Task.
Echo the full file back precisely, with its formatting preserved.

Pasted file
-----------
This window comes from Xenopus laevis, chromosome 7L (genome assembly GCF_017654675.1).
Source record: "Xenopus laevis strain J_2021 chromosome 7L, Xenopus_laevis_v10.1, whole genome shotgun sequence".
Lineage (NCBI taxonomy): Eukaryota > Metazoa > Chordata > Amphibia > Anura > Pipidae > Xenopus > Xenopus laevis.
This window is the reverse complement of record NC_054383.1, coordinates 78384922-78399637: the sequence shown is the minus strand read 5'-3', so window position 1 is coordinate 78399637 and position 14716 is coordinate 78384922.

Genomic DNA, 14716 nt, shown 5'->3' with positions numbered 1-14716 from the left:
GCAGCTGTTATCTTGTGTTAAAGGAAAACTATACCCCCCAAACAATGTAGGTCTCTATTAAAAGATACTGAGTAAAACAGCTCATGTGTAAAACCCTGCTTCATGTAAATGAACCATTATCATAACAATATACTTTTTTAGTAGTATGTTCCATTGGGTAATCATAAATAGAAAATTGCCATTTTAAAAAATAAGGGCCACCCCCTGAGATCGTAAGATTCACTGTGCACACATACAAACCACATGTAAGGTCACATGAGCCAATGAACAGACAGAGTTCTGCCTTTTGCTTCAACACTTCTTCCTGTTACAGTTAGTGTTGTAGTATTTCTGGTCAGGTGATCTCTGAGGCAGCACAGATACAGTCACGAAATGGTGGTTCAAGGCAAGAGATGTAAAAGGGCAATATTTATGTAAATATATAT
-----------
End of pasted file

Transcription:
This window comes from Xenopus laevis, chromosome 7L (genome assembly GCF_017654675.1).
Source record: "Xenopus laevis strain J_2021 chromosome 7L, Xenopus_laevis_v10.1, whole genome shotgun sequence".
Lineage (NCBI taxonomy): Eukaryota > Metazoa > Chordata > Amphibia > Anura > Pipidae > Xenopus > Xenopus laevis.
This window is the reverse complement of record NC_054383.1, coordinates 78384922-78399637: the sequence shown is the minus strand read 5'-3', so window position 1 is coordinate 78399637 and position 14716 is coordinate 78384922.

Genomic DNA, 14716 nt, shown 5'->3' with positions numbered 1-14716 from the left:
GCAGCTGTTATCTTGTGTTAAAGGAAAACTATACCCCCCAAACAATGTAGGTCTCTATTAAAAGATACTGAGTAAAACAGCTCATGTGTAAAACCCTGCTTCATGTAAATGAACCATTATCATAACAATATACTTTTTTAGTAGTATGTTCCATTGGGTAATCATAAATAGAAAATTGCCATTTTAAAAAATAAGGGCCACCCCCTGAGATCGTAAGATTCACTGTGCACACATACAAACCACATGTAAGGTCACATGAGCCAATGAACAGACAGAGTTCTGCCTTTTGCTTCAACACTTCTTCCTGTTACAGTTAGTGTTGTAGTATTTCTGGTCAGGTGATCTCTGAGGCAGCACAGATACAGTCACGAAATGGTGGTTCAAGGCAAGAGATGTAAAAGGGCAATATTTATGTAAATATATAT